Friday, 27 November 2015

why so slow

i've been taking a mini-programmable electronics workshop over the past couple of weeks through video pool here in winnipeg. andrew milne has been leading it, with help from andy, and there are seven of us in the workshop. all of us are artists looking to work electronics and new media into our practices somehow. by coincidence, three of us are textile artists (kelly was the one who reminded me to sign up). we are learning about analog versus digital, coding, ttl and cmos, how to build arduinos, the whole bit. all crammed into about 16 hours spread over four evenings. it's basically been a crash course into "here's electronics, here are their fundamentals and math and basic theory, here are some ways to apply them, try to build some shit, get past that initial fear so when you leave here you can jump into this with a little bit of comfort." and it's working. somehow, it's sort of making sense. a little bit.

plaster hands for the when nature fought back exhibit next week. trial and error and settling happily on imperfection.

i started investigating (in the most rudimentary of ways) the incorporation of new media into my practice during my master's degree in london. i studied aurality (the study of sound, not music, within the context of live performance) and started doing my first explorations into installations. when i got back to winnipeg, kelly was actually the one to introduce me to the new media scene here through cluster festival. i am fascinated by the idea and possibilities and theories behind interactive installations; how people interact with situations where they are given few concrete instructions (but where many unwritten rules, like how to behave in an art gallery, are a given); how to build soundscapes to manipulate an audience's emotions and journey (in a consensual way, if that makes sense). i'm also fascinated by the incorporation of electronic media into traditional craft - what if you knit a sweater that is somehow fitted with sensors, in a way where they're not just plunked onto the finished fabric, that then feeds a soundtrack and light show within a gallery space? the workshop has been very useful for learning major limitations to my imagination within reality, which is helpful.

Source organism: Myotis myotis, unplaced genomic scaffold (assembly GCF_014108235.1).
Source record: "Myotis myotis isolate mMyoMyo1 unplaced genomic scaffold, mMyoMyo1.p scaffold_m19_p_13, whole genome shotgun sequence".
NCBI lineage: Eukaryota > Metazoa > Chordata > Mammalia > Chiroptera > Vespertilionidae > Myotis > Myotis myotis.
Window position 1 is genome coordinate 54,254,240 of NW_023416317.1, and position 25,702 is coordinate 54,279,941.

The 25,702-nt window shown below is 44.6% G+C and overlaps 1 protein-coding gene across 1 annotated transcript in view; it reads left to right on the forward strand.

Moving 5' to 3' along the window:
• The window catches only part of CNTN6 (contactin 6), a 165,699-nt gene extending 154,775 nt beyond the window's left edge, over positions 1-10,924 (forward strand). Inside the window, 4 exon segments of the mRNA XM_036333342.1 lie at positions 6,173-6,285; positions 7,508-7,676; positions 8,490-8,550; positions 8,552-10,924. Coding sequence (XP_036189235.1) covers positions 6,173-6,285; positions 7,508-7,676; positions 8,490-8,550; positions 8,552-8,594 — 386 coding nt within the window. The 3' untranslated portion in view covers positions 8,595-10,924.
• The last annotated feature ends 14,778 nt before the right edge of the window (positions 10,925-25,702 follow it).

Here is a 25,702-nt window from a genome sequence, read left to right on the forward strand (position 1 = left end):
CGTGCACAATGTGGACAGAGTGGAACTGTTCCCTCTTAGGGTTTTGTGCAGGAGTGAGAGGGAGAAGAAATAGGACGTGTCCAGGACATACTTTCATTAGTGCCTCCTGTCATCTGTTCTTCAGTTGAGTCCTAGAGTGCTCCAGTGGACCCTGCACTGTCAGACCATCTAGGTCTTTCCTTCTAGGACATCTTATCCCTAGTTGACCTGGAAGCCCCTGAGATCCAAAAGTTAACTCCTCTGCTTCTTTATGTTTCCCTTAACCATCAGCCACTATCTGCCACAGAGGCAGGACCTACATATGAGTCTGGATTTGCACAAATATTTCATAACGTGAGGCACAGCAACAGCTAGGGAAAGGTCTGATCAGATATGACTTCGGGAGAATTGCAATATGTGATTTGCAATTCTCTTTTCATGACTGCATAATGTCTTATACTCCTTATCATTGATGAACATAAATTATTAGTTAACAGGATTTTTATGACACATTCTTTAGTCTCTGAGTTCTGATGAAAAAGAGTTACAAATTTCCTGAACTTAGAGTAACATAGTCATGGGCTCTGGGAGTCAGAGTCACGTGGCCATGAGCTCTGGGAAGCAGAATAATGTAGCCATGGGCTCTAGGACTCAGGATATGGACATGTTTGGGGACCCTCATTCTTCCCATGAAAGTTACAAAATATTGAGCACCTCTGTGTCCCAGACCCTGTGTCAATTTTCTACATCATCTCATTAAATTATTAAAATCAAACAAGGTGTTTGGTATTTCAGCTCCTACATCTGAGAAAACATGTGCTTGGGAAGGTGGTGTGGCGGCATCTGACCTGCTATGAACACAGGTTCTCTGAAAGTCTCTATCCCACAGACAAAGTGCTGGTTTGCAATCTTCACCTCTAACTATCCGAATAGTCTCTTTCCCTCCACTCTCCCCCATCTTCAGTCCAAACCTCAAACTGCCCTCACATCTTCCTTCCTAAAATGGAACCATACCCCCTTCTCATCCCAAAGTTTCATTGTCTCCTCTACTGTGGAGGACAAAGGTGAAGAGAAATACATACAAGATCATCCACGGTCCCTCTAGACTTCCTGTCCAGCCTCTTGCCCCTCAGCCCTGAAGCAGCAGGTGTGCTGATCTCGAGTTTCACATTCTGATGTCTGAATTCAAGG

huge blown-up photos from the photoshoot by leif norman. they'll be aged and burned and find their way to exhibit walls.
electronics and i have a lifelong and complicated (it's not me, it's you) relationship. i just don't get it. i'm great with math, theory makes sense, and i know what i want the output to be. but when it comes to programming the fucking circuit board, forget it. there is some level of magic that just doesn't quite connect in my brain's synapses. i'm starting to get a little bit better with it, but i have nearly burst into frustrated tears literally every single night of this workshop. electronics make me irrational. so why, given all of that, would i find myself being drawn to the most complicated, slow, arduous means of programming? and by that, i mean working in analog and using serial sequencing.

i don't totally grasp the concepts yet, so i'm not going to attempt to explain them, because i'll probably get most of it very wrong. but the philosophy is so beautiful to me, and it fits into my practice so nicely, that it just makes sense. analog is slow and often painful. you do things by hand rather than allowing a pre-programmed digital component do the work for you. even if you are a novice at whatever you're doing. even if the digital program could make you seem like you're an expert. serial sequencing is similar in its theory - things happen step by step rather than all at once. one component speaks to another which speaks to another, and you get this whole dialogue and conversation rather than the singular monologue of parallel sequencing. and if you fuck up with serial sequencing, good luck. you need to go through the whole chain until you figure out where the error is. but you take the time, and make the time, and ultimately, if you ever figure out where it went wrong, you understand the whole series much deeper by the time you unravel it.